My current two were littermates and looked so similar I had to put collars on them to tell them apart. They seemed to be joined at the hip. They did everything together. When I took them in for neutering, I told them I had brought two carriers, but they’d be happier together. When I went back to get them, the attendant said, “Oh were you right!! They made their displeasure known when they came out of anesthesia.” She handed me one empty carrier and one with both kitties in it. They are 13 now, but still stay pretty close together.
When Mama adopted Sinéad and Siouxsie, they looked so similar that Mama could barely tell them apart. It wasn’t until they started getting bigger and growing into their personalities that Mama had even a chance of knowing who was who!
So sorry gang to hear about sweet Thomas’s passing I have followed you all for years. My condolences to all.
Thank you so much for your kindness and compassion. :-)
I’m so sorry, JaneA! Somehow I completely missed what happened! We’d love to hear Thomas stories whenever you’re ready. Sending love and hugs. And please, if you need to talk – let me know.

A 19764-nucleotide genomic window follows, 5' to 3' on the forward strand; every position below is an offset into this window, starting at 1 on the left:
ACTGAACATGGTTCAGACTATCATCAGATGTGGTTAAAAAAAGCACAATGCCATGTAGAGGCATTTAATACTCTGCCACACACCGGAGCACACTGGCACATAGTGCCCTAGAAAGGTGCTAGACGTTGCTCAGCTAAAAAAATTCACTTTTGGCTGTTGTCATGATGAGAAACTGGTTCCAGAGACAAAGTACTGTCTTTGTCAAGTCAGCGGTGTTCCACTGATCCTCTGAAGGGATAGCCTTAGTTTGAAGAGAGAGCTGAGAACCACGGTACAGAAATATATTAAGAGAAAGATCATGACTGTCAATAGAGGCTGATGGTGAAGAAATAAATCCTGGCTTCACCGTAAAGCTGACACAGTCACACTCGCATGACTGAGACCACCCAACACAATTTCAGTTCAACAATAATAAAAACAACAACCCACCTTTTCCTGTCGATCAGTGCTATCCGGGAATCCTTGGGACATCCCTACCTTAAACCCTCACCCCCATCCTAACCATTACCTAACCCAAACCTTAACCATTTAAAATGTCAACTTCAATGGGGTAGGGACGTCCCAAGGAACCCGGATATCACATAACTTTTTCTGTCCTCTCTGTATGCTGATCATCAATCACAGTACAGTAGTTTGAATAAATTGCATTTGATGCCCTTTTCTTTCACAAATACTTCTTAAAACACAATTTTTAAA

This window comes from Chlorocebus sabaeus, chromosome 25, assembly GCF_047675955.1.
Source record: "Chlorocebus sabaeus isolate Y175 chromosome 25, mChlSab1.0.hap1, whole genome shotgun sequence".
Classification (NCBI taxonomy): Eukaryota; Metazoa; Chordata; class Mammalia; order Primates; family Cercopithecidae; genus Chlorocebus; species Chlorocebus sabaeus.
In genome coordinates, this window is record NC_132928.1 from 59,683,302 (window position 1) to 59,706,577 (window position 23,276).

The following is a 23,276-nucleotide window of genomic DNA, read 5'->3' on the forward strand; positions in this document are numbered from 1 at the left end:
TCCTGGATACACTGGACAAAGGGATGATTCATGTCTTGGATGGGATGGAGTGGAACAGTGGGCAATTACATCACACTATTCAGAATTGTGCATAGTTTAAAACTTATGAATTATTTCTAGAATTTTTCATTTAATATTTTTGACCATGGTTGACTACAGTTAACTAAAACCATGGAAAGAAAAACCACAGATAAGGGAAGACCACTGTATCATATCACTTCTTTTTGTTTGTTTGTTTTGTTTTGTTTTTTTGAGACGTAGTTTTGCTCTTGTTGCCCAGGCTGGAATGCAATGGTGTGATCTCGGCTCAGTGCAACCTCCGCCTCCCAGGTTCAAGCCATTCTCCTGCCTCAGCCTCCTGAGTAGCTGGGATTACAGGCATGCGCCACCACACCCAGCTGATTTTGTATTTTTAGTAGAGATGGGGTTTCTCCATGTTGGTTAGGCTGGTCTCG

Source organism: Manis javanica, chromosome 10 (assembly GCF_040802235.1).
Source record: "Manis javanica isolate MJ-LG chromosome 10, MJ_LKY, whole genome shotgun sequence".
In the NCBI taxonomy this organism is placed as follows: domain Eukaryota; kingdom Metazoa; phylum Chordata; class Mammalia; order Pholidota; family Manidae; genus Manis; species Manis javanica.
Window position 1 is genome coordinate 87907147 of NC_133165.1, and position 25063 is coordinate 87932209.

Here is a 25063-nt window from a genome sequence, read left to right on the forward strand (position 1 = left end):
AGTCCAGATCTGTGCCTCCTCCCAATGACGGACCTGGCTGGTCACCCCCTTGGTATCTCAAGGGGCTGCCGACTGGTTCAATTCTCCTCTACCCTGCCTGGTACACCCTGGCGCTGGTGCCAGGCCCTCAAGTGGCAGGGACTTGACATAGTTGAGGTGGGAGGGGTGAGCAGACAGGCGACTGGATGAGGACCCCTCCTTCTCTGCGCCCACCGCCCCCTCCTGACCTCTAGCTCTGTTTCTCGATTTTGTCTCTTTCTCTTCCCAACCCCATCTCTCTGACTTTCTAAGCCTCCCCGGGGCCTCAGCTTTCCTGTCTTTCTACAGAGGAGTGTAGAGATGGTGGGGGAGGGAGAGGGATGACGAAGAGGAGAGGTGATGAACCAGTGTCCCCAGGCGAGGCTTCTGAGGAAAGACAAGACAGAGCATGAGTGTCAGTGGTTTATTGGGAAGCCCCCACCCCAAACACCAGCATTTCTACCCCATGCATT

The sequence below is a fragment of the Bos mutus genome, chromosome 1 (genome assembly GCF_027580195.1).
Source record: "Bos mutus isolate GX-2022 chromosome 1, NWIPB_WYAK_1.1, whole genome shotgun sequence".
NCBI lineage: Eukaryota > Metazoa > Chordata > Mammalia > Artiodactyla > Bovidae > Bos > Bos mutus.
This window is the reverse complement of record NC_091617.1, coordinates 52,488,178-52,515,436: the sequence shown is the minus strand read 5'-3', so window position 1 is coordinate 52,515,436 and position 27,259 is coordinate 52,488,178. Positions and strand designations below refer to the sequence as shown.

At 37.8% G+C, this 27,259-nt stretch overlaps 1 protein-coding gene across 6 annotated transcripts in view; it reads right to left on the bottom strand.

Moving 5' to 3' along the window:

Thank you so much. Mama will be sure to share the epic Thomas post, and we appreciate your offer of support~
Im sure its better to get them at the same time. Do you have any suggestions for adding a playmate for a 5 year old cat that has always ruled the roost himself. He is fixed, so he’s very laid back.
I believe that your couples are more well-adjusted and more fun! It is better than anything on TV to watch them play and connect.
Socially, a ‘only’ kitten from momma cat is still learning basic but valuable things, particularly at only 9 weeks. Two lessons that will make your life much easier, particularly potty etiquette and grooming.
Getting a pair suggests that they can teach the fundamentals to each other,
Cats generally do well on their own. But if kept alone, they will become lonely at the latest when you leave the apartment for hours, and the cat stays behind alone and has no one to snuggle up with and romp around with.